Why China and Russia Don’t Do Soft Power

Joseph Nye, the man who coined the term “soft power” to distinguish how states can wield power other than by coercion or purchase, weighs in at Foreign Policy on why Russia and China’s essays into soft power have fallen flat so far:

The soft power of a country rests primarily on three resources: its culture (in places where it is attractive to others), its political values (when it lives up to them at home and abroad), and its foreign policies (when they are seen as legitimate and having moral authority). But combining these resources is not always easy.

Establishing, say, a Confucius Institute in Manila to teach Chinese culture might help produce soft power, but it is less likely to do so in a context where China has just bullied the Philippines over possession of Scarborough Reef. Similarly, Putin has told his diplomats that “the priority has been shifting to the literate use of soft power, strengthening positions of the Russian language,” but as Russian scholar Sergei Karaganov noted in the aftermath of the dispute with Georgia, Russia has to use “hard power, including military force, because it lives in a much more dangerous world … and because it has little soft power — that is, social, cultural, political and economic attractiveness.”

I think that one of China’s problems in harnessing soft power to further its goals is that nobody wants what the Chinese leadership wants other than the world’s worst dictators.

Over the last decade or so we’ve done a pretty masterful job of undermining our own soft power. We might want to think about how we might go about remedying that and what the costs of reducing our soft power might be.

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Dave Schuler
About Dave Schuler
Over the years Dave Schuler has worked as a martial arts instructor, a handyman, a musician, a cook, and a translator. He's owned his own company for the last thirty years and has a post-graduate degree in his field. He comes from a family of politicians, teachers, and vaudeville entertainers. All-in-all a pretty good preparation for blogging. He has contributed to OTB since November 2006 but mostly writes at his own blog, The Glittering Eye, which he started in March 2004.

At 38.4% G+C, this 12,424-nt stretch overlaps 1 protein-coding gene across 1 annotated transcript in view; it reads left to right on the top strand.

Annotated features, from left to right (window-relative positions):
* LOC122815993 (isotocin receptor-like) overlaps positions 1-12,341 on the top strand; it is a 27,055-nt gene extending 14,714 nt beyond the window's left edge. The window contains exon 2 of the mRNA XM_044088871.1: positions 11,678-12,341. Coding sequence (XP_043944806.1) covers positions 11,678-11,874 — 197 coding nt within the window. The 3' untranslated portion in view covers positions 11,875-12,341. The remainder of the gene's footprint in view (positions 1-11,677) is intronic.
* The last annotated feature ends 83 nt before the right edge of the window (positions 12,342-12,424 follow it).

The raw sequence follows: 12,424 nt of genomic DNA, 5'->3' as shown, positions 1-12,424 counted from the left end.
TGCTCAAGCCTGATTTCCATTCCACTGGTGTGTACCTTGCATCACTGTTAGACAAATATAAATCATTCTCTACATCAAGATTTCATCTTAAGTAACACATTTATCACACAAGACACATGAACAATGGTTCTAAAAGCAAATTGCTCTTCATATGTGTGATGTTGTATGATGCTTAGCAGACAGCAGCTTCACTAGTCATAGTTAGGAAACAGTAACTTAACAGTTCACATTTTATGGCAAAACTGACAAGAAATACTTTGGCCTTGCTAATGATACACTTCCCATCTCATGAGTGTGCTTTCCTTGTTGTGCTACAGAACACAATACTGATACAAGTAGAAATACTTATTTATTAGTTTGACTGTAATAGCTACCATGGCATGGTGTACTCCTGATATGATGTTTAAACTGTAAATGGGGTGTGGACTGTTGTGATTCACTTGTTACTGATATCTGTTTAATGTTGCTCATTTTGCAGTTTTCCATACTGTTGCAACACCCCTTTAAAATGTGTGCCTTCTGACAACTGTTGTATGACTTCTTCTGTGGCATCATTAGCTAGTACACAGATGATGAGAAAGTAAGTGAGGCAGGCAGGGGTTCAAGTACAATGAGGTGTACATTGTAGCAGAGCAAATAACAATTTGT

1. James Joyner says:

    Well, aside from our culture (Kardashians and reality TV), values (or, inconsistency in applying them), and foreign policies (invading other countries with or without Security Council backing) we’re right on track.

  2. Andre Kenji says:

    The title of this post is not correct. In fact, China invests heavily in soft power – there is no emerging economy that spends more on that. There are the international versions of CCTV, the state owned broadcasters, as well investments in things like English Language Newspapers like China Today.
    Al Jazeera did some weeks a good report about CCTV´s work in Africa.


    Russia also has it´s own international channel, RT(Formerly Russia Today). What Nye is arguing is that these efforts aren´t being successful.because these countries sees soft power as propaganda. People trust the BBC World Service(and things like France 24 and Deustch Welle) because it has independence, but they do not trust CCTV and RT because they are propaganda outlets of authoritarian Regimes. Nye is arguing that only if these outlets manages to get independence they are going to be successful.

  3. @James Joyner:

    Our culture is still pretty popular. I mean, we live in a world were we can make a movie basically saying “RAH! RAH RAH! The USA is AWESOME!!!” and it does better overseas than it does in our own country.

    Do you think people would line up to see Captain China or Captain Russia?

  4. Andre Kenji says:

    Russia(And other Soviet Republics), by the way, has a vibrant musical scene. It´s something REALLY impressive and sophisticated, it´s easily the most underestimated country in the World regarding that. You can find musical groups of all kinds of styles, and many of them are so creative that´s hard to find equivalents in the west(Мельница/Melnitsa, Звери/Zveri, Земфира/Zemfira and Flëur are among my favorites).

  5. JohnMcC says:

    By using the amazing google machine and typing in “chinese investment in” (before you get to an actual continent — I intended to choose “africa”) you find that the PRC has built railroads and highways and bought agricultural land and is training Africans in agriculture across vast swaths of that place.

    Maybe our music scene and movies are more loved. But they seem to be doing pretty well in ways that they choose. Mr Nye and Dr Schuler should probably not congratulate themselves prematurely.

  6. tps says:

    oderint dum metuant (“let them hate, so long as they fear”)

  7. Franklin says:

    @Andre Kenji: No shout outs for Pussy Riot?

  8. Franklin says:

    More on topic:

    Over the last decade or so we’ve done a pretty masterful job of undermining our own soft power.

    Agreed. I certainly hope our elected officials take this into account when making decisions. We used up our goodwill pretty quickly after 9/11 which has left us with much less influence than before.

  9. Andre Kenji says:

    @Franklin: Pussy Riot is much more about a group of political activists than Musicians. But Russian rock and pop music is good, and underestimated in the West.